Omari Ashby weighed in on the matter, writing the “wine debate is what happens when traditional knowledge is not passed down...as a matter of fact the asking for a wine was part of the dance itself...the approach would be made the offer would be accepted or declined, all within the dance moves...but we failed to have faith in ourselves and our way of doing things.”

In a private Facebook post, republished with the permission of Global Voices, Franz Gellizeau noted that “It is absolutely infuriating that people are discussing this 'new law' about wining. Morons, it is assault to just jump on someone and start gyrating, and it always has been.”

Harassment against women during carnival, and throughout the year, is also a major issue in Brazil. Not only that, the South American giant is also home to one of the world's highest homicide rates for women.

“Some men have this feeling that they can do whatever to your body,” said Ana Lobo, a 29-year-old, a six months pregnant woman who participated in a pre-Carnival street party.

“A woman can be naked in the street and nobody should be allowed to touch her,” said Debora Thome, a former reporter who, in 2015, co-founded an annual block part called “Mulheres Rodadas,” or “Women Who Get Around.” She emphasized that carnival is an optimal time to focus on combatting harassment against women because it engages the matter of respect amid scantily dressed partygoers, according to the Northwest Herald.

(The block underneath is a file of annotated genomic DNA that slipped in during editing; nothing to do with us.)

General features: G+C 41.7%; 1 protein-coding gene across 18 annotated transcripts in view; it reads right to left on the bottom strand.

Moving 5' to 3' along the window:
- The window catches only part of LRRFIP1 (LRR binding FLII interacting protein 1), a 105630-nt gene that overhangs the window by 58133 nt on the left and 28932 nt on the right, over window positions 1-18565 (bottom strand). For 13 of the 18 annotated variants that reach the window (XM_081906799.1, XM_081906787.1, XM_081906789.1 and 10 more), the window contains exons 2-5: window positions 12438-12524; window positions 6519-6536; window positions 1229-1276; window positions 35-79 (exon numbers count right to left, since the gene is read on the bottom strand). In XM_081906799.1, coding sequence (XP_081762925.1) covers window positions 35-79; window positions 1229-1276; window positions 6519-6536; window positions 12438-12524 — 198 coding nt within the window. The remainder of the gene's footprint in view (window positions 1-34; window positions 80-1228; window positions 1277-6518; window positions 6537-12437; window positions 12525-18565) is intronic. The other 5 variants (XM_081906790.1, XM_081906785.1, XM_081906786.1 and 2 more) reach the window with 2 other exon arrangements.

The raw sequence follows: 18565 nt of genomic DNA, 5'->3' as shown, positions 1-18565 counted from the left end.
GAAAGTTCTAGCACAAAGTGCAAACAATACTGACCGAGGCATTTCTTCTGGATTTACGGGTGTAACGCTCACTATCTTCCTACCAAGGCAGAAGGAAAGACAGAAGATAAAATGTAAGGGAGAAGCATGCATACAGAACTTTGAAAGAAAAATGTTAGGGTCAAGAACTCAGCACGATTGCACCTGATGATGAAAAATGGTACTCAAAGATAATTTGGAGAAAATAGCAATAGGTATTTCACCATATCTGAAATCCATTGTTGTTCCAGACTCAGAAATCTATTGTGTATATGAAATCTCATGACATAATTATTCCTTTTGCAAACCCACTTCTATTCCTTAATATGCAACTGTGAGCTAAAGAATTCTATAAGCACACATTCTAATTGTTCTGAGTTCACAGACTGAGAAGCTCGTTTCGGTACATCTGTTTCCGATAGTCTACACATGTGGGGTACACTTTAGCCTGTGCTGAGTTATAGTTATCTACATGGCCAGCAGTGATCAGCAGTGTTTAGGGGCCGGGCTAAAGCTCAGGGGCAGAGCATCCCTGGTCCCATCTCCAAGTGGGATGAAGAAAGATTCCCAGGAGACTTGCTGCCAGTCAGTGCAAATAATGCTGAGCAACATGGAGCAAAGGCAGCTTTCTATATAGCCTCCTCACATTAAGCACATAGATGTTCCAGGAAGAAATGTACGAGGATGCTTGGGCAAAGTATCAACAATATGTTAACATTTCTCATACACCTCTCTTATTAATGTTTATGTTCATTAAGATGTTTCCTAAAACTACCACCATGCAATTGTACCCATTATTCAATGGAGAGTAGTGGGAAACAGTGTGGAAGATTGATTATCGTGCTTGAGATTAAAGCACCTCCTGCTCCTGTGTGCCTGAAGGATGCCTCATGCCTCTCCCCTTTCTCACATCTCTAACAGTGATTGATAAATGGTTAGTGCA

Thome, along with Renata Rodrigues, organized the party in response to a viral Facebook post of a man waving a sign in Portuguese that said he “didn't deserve a woman who gets around.”

Rodrigues, for her part, said: “Carnival is just a small piece of a much larger problem.”

Many other women are following Rodrigues and Thomes' example, organizing their own block parties with themes that challenge traditional western gender roles and replete with all-female musicians, including shirts, necklaces and crowns. The carnival accessories bear messages tackling female harassment, as well as campaigns aimed at cracking down on and reporting abuse.